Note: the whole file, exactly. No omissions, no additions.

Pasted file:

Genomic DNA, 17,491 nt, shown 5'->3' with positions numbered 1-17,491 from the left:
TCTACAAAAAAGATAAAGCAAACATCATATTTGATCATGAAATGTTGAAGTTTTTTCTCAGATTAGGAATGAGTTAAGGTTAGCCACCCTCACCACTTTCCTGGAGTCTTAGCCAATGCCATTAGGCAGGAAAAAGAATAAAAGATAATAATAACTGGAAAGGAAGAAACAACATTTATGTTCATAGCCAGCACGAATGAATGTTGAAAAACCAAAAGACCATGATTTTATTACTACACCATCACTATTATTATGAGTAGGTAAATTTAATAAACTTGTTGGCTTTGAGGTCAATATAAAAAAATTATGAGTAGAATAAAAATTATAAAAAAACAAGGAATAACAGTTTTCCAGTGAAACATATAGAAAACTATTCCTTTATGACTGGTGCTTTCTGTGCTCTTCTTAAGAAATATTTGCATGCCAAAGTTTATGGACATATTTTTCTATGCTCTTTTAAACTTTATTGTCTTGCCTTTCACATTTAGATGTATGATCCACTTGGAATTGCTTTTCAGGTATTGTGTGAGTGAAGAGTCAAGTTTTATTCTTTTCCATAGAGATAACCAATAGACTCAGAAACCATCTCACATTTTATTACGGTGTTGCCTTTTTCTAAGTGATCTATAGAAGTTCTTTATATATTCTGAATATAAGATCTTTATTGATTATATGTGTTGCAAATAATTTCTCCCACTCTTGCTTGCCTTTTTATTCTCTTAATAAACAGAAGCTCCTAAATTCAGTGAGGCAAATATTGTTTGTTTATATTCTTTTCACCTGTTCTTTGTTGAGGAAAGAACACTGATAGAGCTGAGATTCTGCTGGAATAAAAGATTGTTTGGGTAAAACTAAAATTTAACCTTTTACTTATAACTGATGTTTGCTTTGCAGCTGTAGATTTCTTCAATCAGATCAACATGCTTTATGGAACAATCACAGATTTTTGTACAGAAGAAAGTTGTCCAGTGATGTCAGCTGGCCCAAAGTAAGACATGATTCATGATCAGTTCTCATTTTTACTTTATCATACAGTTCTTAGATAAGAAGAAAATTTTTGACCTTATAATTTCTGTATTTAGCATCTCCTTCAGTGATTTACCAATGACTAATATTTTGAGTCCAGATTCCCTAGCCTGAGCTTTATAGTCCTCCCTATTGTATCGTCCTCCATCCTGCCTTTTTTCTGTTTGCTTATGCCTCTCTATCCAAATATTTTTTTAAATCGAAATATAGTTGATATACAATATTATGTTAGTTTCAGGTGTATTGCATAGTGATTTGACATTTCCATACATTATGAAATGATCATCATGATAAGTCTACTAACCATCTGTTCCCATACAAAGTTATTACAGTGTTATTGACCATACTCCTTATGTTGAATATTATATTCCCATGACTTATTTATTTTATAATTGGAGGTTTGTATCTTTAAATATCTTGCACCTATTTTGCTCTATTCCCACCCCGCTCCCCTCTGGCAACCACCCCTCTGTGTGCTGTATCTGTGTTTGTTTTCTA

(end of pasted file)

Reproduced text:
Genomic DNA, 17,491 nt, shown 5'->3' with positions numbered 1-17,491 from the left:
TCTACAAAAAAGATAAAGCAAACATCATATTTGATCATGAAATGTTGAAGTTTTTTCTCAGATTAGGAATGAGTTAAGGTTAGCCACCCTCACCACTTTCCTGGAGTCTTAGCCAATGCCATTAGGCAGGAAAAAGAATAAAAGATAATAATAACTGGAAAGGAAGAAACAACATTTATGTTCATAGCCAGCACGAATGAATGTTGAAAAACCAAAAGACCATGATTTTATTACTACACCATCACTATTATTATGAGTAGGTAAATTTAATAAACTTGTTGGCTTTGAGGTCAATATAAAAAAATTATGAGTAGAATAAAAATTATAAAAAAACAAGGAATAACAGTTTTCCAGTGAAACATATAGAAAACTATTCCTTTATGACTGGTGCTTTCTGTGCTCTTCTTAAGAAATATTTGCATGCCAAAGTTTATGGACATATTTTTCTATGCTCTTTTAAACTTTATTGTCTTGCCTTTCACATTTAGATGTATGATCCACTTGGAATTGCTTTTCAGGTATTGTGTGAGTGAAGAGTCAAGTTTTATTCTTTTCCATAGAGATAACCAATAGACTCAGAAACCATCTCACATTTTATTACGGTGTTGCCTTTTTCTAAGTGATCTATAGAAGTTCTTTATATATTCTGAATATAAGATCTTTATTGATTATATGTGTTGCAAATAATTTCTCCCACTCTTGCTTGCCTTTTTATTCTCTTAATAAACAGAAGCTCCTAAATTCAGTGAGGCAAATATTGTTTGTTTATATTCTTTTCACCTGTTCTTTGTTGAGGAAAGAACACTGATAGAGCTGAGATTCTGCTGGAATAAAAGATTGTTTGGGTAAAACTAAAATTTAACCTTTTACTTATAACTGATGTTTGCTTTGCAGCTGTAGATTTCTTCAATCAGATCAACATGCTTTATGGAACAATCACAGATTTTTGTACAGAAGAAAGTTGTCCAGTGATGTCAGCTGGCCCAAAGTAAGACATGATTCATGATCAGTTCTCATTTTTACTTTATCATACAGTTCTTAGATAAGAAGAAAATTTTTGACCTTATAATTTCTGTATTTAGCATCTCCTTCAGTGATTTACCAATGACTAATATTTTGAGTCCAGATTCCCTAGCCTGAGCTTTATAGTCCTCCCTATTGTATCGTCCTCCATCCTGCCTTTTTTCTGTTTGCTTATGCCTCTCTATCCAAATATTTTTTTAAATCGAAATATAGTTGATATACAATATTATGTTAGTTTCAGGTGTATTGCATAGTGATTTGACATTTCCATACATTATGAAATGATCATCATGATAAGTCTACTAACCATCTGTTCCCATACAAAGTTATTACAGTGTTATTGACCATACTCCTTATGTTGAATATTATATTCCCATGACTTATTTATTTTATAATTGGAGGTTTGTATCTTTAAATATCTTGCACCTATTTTGCTCTATTCCCACCCCGCTCCCCTCTGGCAACCACCCCTCTGTGTGCTGTATCTGTGTTTGTTTTCTA